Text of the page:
Priesthood of all believers (1Pet 2:5-9; 1Tim 5)
Two ordinances (believer's baptism and the Lord's Supper) (Acts 2:41-47; 1Cor 11:23-32)
Individual soul liberty (Rom 14:5-12)
Separation of Church and State (Mat 22:15-22)
Two offices of the church (pastor and deacon) (1Tim 3:1-13; Tit 1-2)

Most Baptist traditions believe in the "Four Freedoms" articulated by Baptist historian Walter B. Shurden:
Soul freedom: the soul is competent before God, and capable of making decisions in matters of faith without coercion or compulsion by any larger religious or civil body
Church freedom: freedom of the local church from outside interference, whether government or civilian (subject only to the law where it does not interfere with the religious teachings and practices of the church)
Bible freedom: the individual is free to interpret the Bible for himself or herself, using the best tools of scholarship and biblical study available to the individual
Religious freedom: the individual is free to choose whether to practice their religion, another religion, or no religion; Separation of church and state is often called the "civil corollary" of religious freedom

There are a lot of other Christian Denominations that hold these beliefs as well, but what makes a Baptist distinctive, is the fact that they observe all of these, whereas other denominations may only observe some of these points. Another distinctive point, is Christian Education, which a lot of Baptists uphold.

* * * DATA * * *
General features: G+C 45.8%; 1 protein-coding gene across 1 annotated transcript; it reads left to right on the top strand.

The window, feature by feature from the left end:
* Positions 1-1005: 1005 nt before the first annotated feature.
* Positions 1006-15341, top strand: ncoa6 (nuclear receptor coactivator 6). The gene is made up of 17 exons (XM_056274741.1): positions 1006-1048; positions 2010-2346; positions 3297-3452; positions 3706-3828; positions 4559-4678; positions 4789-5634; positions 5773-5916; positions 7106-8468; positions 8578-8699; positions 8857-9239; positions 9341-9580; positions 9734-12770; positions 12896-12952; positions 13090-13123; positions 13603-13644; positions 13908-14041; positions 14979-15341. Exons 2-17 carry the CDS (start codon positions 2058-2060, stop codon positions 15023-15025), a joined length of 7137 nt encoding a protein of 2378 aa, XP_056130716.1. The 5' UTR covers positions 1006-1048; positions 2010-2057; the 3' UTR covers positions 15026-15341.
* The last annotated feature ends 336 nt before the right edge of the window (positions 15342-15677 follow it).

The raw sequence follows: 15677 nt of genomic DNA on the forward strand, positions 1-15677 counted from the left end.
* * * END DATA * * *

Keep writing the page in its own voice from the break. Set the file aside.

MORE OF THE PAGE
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Please stick to the question. I believe most of the points from the Wikipedia article also apply to many or even most other protestant denominations. I asked just about what sets them apart. If any of those points are distinctive please identify them as such, but don't give their whole confession of faith. –  Caleb Aug 25 '11 at 11:55
    
@Caleb Protestant denominations don't usually have absolute distinctives - for anything that a denomination believes there are almost always many other denominations that share that view. The precise combination may be unique, but not necessarily even that. –  DJClayworth Aug 25 '11 at 16:03